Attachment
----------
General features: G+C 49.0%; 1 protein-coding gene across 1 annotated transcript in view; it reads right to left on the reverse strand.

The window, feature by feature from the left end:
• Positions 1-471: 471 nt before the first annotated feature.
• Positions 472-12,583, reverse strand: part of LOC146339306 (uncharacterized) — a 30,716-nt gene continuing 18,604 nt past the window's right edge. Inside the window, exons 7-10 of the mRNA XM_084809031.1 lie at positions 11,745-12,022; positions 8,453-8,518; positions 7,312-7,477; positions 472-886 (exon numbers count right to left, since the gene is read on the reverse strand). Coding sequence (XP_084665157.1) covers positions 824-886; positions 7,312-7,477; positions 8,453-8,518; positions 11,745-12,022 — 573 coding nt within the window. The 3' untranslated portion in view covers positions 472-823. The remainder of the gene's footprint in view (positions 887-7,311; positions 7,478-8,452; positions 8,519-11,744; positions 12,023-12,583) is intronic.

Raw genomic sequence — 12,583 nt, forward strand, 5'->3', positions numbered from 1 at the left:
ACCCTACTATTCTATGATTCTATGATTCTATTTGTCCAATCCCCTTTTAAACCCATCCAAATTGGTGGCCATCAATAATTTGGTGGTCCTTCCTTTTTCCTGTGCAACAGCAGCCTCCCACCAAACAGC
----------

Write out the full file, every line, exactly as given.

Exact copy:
General features: G+C 49.0%; 1 protein-coding gene across 1 annotated transcript in view; it reads right to left on the reverse strand.

The window, feature by feature from the left end:
• Positions 1-471: 471 nt before the first annotated feature.
• Positions 472-12,583, reverse strand: part of LOC146339306 (uncharacterized) — a 30,716-nt gene continuing 18,604 nt past the window's right edge. Inside the window, exons 7-10 of the mRNA XM_084809031.1 lie at positions 11,745-12,022; positions 8,453-8,518; positions 7,312-7,477; positions 472-886 (exon numbers count right to left, since the gene is read on the reverse strand). Coding sequence (XP_084665157.1) covers positions 824-886; positions 7,312-7,477; positions 8,453-8,518; positions 11,745-12,022 — 573 coding nt within the window. The 3' untranslated portion in view covers positions 472-823. The remainder of the gene's footprint in view (positions 887-7,311; positions 7,478-8,452; positions 8,519-11,744; positions 12,023-12,583) is intronic.

Raw genomic sequence — 12,583 nt, forward strand, 5'->3', positions numbered from 1 at the left:
ACCCTACTATTCTATGATTCTATGATTCTATTTGTCCAATCCCCTTTTAAACCCATCCAAATTGGTGGCCATCAATAATTTGGTGGTCCTTCCTTTTTCCTGTGCAACAGCAGCCTCCCACCAAACAGC